Since we begin virtual parent/youth puberty classes this week, I thought it might brighten your day to read a few of the questions asked in the What’s Up as You Grow Up? Parent/Youth classes I began in 1984.
Q. Can you give me one good reason why my dad had to be with me? This is gross.
12 year old
Mary Jo’s Response: I have a very good reason. One of my goals for the class is connection between young people and their parents. I want you to spend time with your dad. I want you to communicate with him and hear about his experiences growing up. I want him to listen to your thoughts. I want you both to grow in respect for each other. I hope you enjoy the class.
Q. I do not ever want to be a mother, so what is the sense of me having a period?
12 year old
Mary Jo’s Response: Making a decision about becoming a parent is big. Most people wait to make those kinds of adult decisions when they’re older. You don’t need to be a parent. Parenting is an important job and takes commitment and energy. I believe people who become parents should want to raise children.
One of the nicest things about growing up is our ability to change. We grow physically, in our bodies, and emotionally, in our spirits and personalities. We don’t become different people, but we do change. Some of us know our future plans when we’re young; you may be one of those people.
I knew I wanted to be a nurse when I was 10, and I became a registered nurse. I never could have imagined the other wonderful things I’ve been blessed to do in my life, though. Sometimes our plans change as we mature. What do you think about waiting to see how you feel about parenting until you’re older?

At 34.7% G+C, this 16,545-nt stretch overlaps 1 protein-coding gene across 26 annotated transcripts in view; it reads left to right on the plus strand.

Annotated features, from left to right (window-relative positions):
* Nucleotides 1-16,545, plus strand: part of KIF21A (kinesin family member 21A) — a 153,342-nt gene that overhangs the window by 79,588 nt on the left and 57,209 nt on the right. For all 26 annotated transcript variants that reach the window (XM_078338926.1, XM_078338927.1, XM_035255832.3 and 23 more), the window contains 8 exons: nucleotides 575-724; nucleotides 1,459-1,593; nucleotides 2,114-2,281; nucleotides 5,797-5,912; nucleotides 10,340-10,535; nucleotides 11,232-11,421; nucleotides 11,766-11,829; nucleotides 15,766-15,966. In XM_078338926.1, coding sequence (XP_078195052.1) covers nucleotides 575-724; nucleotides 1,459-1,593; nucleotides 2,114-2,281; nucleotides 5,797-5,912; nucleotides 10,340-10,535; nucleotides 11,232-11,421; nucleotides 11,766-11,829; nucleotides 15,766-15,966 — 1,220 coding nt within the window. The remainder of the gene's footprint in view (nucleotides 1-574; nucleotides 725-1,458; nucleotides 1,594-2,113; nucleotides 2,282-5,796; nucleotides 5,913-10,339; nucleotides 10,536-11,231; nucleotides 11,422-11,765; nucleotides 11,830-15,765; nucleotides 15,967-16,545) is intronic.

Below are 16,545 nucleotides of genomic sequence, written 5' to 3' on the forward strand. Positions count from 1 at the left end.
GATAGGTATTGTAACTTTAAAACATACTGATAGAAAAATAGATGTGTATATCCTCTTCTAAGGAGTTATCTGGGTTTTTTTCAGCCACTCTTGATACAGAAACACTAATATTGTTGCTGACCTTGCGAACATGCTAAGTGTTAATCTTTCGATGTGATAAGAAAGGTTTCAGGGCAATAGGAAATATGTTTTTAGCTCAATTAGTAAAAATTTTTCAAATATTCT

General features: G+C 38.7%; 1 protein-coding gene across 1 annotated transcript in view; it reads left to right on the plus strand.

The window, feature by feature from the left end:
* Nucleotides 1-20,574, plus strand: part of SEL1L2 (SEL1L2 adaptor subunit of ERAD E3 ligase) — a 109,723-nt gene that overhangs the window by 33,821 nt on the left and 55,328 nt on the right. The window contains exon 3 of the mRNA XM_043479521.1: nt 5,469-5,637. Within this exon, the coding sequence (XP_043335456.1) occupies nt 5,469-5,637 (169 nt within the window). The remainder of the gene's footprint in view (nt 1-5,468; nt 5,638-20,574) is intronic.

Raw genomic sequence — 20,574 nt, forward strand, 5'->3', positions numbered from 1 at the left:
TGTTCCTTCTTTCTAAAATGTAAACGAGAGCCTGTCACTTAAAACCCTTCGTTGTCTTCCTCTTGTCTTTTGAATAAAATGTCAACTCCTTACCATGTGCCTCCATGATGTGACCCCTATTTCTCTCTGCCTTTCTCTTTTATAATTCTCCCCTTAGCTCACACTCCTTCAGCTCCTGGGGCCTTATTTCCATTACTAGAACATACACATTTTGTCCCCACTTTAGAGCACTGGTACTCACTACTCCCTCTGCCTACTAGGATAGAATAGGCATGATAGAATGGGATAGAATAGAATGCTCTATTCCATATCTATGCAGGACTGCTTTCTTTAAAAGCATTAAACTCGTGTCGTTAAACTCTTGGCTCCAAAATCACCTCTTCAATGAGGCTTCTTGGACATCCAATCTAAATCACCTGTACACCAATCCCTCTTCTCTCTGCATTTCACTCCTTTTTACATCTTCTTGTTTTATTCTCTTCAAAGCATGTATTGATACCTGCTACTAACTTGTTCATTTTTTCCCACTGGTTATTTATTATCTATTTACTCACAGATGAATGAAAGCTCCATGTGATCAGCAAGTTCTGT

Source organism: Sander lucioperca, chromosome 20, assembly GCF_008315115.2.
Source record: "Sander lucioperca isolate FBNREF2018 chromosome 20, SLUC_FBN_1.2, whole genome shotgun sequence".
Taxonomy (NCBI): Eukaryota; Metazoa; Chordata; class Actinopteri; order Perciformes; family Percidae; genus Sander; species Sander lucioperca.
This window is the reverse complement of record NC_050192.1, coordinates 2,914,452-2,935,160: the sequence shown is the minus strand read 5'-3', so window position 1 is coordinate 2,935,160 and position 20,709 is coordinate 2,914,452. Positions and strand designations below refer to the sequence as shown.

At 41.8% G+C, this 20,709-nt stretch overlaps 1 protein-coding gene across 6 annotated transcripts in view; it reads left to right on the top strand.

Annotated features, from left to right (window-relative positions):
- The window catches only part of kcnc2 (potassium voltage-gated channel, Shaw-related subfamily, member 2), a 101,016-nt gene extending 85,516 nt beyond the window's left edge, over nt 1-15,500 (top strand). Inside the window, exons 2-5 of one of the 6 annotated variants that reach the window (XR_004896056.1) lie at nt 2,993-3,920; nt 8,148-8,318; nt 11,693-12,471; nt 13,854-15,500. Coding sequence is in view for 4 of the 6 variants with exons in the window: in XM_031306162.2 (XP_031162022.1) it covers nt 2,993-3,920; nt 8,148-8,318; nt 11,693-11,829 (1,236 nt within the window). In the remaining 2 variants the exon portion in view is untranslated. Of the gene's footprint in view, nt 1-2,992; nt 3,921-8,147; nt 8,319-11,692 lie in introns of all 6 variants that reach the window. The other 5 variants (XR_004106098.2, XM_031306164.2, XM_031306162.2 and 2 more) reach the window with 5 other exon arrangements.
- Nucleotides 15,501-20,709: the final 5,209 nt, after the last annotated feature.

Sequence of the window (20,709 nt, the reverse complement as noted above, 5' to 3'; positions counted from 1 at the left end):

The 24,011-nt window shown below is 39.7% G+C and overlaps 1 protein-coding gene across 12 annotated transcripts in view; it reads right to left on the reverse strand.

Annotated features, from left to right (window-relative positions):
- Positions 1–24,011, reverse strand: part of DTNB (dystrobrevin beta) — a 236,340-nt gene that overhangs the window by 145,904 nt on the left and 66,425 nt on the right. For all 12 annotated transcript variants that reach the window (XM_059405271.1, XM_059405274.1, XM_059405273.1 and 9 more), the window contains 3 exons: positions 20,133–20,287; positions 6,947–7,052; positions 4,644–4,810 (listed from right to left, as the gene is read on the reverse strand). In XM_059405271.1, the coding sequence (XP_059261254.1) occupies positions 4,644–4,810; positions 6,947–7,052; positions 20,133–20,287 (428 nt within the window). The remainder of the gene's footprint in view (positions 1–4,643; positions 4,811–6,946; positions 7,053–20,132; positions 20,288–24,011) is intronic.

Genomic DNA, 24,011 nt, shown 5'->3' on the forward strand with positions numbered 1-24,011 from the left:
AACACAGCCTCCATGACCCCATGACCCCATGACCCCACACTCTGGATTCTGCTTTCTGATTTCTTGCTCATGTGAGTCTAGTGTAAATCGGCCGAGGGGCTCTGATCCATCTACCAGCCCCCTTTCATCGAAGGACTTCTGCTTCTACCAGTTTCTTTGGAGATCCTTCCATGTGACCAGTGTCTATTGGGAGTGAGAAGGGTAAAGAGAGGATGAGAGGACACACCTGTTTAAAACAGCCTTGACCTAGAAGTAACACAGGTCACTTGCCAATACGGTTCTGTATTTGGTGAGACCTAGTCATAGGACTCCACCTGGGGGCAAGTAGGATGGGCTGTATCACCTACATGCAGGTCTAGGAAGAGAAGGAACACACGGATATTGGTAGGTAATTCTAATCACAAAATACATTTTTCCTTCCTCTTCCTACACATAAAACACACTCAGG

You are a person with a uterus. A uterus changes when bodies’ mature. Periods are part of a healthy menstrual cycle. You’re not alone in wishing periods away. I often say it’s a shame we can’t know when a person wants to have a child. Wouldn’t it be lovely to be able to program our bodies to do what we want? For example, a person may want to be pregnant at age 27. Periods could begin then.
One important part of puberty is growing to understand and appreciate ourselves.
You are worthy and important.
The unpleasant things about growing up are far fewer than the wonderful things. In class we’ll talk about things to look forward to, like driving and graduating high school and moving on as an adult. Be patient. You’ll get there. And, if your period is painful or bothers you, talk with your mom. She can schedule an appointment with your pediatrician to make sure you’re healthy.
Q. I like someone, but when I start to talk with him I get all sweaty and feel weird like I’m going to throw up. Then I say something stupid. Is this love? I don’t even think he knows I’m alive.
12 year old
Mary Jo’s Response: Those sound like icky feelings. I think they’re a sign of anxiety, not love. Love is tough to describe and can be different for each person, but what I sense you’re feeling is the typical reactions of a person who is new to the idea of a relationship.
Relationships are important parts of our social life. Most people want them, especially as they grow older and seek a companion or partner.
You already have many relationships. Your first relationships were with your parents and grandparents and immediate family members, but your circle of relationships grew to include friends, teachers, faith leaders, your doctor and dentist and coaches. There are so many people in your life with whom you can practice communication.
Learning how to communicate within these safe connections is a good way to figure out how to communicate with someone you’re crushing on.
Take come deep breaths before you see this person. Remind yourself that you are worthy. Just saying “hi” and starting a conversation may sound scary, but it’s a first step. It’s great to like someone. It’s also normal to feel anxious. Talk with your mom or dad. I’m sure they’ll tell you they felt just like you do now when they were your age. Good luck.
Q.Can I get pregnant by thinking about someone I like a whole lot?
Mary Jo’s Response: Absolutely not. The kind of sex where an egg (ova) and sperm connect starts a pregnancy. Think all you want. There’s no link between a person’s thoughts and a person’s uterus or ovaries. You’re safe.
Note: The post class evaluation from the 12-year-old in question No. 1: Having my dad with me wasn’t horrible. He knew a lot more than I thought.
Have a question? Send it to Dr. Mary Jo Podgurski’s email email@example.com.